Watching the television news channel on Sunday morning, I was surprised to find the coverage of the centennial edition of the Tour de France. While I don’t know the race favourites, and can’t tell you anything about the mechanics of the bicycles themselves; the very idea of peddling a bike through the French countryside caught my fancy.
I was reminded of being a teen, when having a bicycle was a ticket to adventure. My friends and I spent hours biking, mostly to each other’s houses or to our favourite haunts, but it was the sense of freedom and independence that held the greatest appeal. On the back of my bright yellow bicycle, with its extended handles and banana seat, cruising the paths around Boulevard Lake, I felt invincible. Now, of course, I’m thinking of buying a bike again but I can’t decide whether to go high tech or retro. In the meantime, I started looking at some of the books we have on amazing bicycle treks for more inspiration. These are some of the newest and some of my favourites .
The Man Who Cycled the World by Mark Beaumont
This is the true story of how Beaumont circumnavigated the world, travelling over 18, 297 miles alone and unsupported on his cycle. Telling his own story with wisdom and wit, he relays the ordeals as well as the joys of the trip. From mechanical problems in Europe, stifling heat in the desert, to deadly Australian spiders, this journey makes for a great travel narrative.
Mud, Sweat and Gears: Cycling from Land’s End to John O’Groats (Via the Pub) by Ellie Bennett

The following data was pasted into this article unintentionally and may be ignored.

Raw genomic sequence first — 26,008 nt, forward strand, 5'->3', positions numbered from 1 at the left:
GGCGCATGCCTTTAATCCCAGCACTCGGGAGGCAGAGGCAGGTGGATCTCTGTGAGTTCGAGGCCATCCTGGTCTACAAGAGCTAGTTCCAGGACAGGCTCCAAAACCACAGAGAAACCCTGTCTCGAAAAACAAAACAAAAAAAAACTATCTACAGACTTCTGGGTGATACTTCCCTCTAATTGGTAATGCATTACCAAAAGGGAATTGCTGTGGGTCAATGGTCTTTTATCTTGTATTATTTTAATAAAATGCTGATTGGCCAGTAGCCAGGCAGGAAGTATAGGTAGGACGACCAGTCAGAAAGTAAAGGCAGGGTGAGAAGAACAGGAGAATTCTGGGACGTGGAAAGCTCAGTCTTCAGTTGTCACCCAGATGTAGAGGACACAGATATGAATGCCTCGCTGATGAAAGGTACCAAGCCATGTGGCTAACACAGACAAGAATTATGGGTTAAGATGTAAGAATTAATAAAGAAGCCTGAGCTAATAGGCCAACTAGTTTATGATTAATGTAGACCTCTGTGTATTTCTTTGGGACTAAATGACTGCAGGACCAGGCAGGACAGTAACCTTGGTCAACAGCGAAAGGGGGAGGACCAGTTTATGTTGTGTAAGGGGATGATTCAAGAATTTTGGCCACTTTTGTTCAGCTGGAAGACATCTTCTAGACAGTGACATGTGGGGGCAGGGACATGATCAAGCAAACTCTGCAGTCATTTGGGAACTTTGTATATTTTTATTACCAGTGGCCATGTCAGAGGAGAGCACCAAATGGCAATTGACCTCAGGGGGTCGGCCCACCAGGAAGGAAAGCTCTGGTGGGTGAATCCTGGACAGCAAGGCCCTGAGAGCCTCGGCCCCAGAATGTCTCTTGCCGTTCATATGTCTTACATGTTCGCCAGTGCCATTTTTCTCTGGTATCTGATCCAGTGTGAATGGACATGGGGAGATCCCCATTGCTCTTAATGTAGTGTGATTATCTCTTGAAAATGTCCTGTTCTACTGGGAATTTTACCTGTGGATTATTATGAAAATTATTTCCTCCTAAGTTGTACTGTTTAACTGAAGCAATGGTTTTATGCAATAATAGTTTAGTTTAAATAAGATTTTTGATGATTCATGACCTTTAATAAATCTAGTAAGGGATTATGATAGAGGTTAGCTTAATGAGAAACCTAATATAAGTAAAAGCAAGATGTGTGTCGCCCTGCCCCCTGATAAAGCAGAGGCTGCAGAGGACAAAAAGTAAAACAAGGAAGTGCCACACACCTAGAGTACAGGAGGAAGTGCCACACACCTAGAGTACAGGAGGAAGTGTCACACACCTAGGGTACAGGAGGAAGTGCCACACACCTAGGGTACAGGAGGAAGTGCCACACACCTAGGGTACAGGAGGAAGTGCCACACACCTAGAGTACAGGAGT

As her fiftieth birthday approached, Ellie Bennett realized many of her dreams had gone unfulfilled. It was the suggestion from a friend that spurred Ellie to take on the challenge of the gruelling, though scenic, ride from the tip of Cornwall to the top of Scotland. The book details the tour through the back roads and pathways of rural Britain, with many stops at the best and the worst of the pubs along the way.
Cycling Home from Siberia: 30,000 Miles, 3 Years, 1 Bicycle by Rob Lilwall
Leaving his job as a high-school geography teacher, Lilwall arrived in Siberia with only his bike, a few possessions and a sense of wonder mixed with fear. He spent the next three years pedalling back to England through the jungles of New Guinea, the deserts of Australia and worn-torn regions of Afghanistan. While this is a journey of endurance, it is also one of personal and spiritual growth.
Fifty Places to Bike Before You Die: Biking Experts Share the World’s Greatest Destinations by Chris Santella
Part practical guide to biking and part travelogue, this edition in Santella’s bestselling Fifty Places series covers cycle journeys both close to home and in exotic locations. With an emphasis on finding something of interest for everyone of every skill level, Chris Santella explores the fun of a bicycle journey around Manhattan, a trip down a coastal highway in Europe or a trail through a forest in Asia, as well as 47 other incredible trips.
In the City of Bikes: The Story of the Amsterdam Cyclist by Pete Jordan
This is not a travel story about bicycling but a love story about the city of Amsterdam and its love for living on the back of a bike seat. The history of bicycling in the Netherlands began as a hobby for the wealthy and became a passion for the nation; bicycles were even used by the resistance against Nazi occupiers during the Second World War. Today, bicycles fill the roads, part as an environment statement and part for the sheer joy of riding.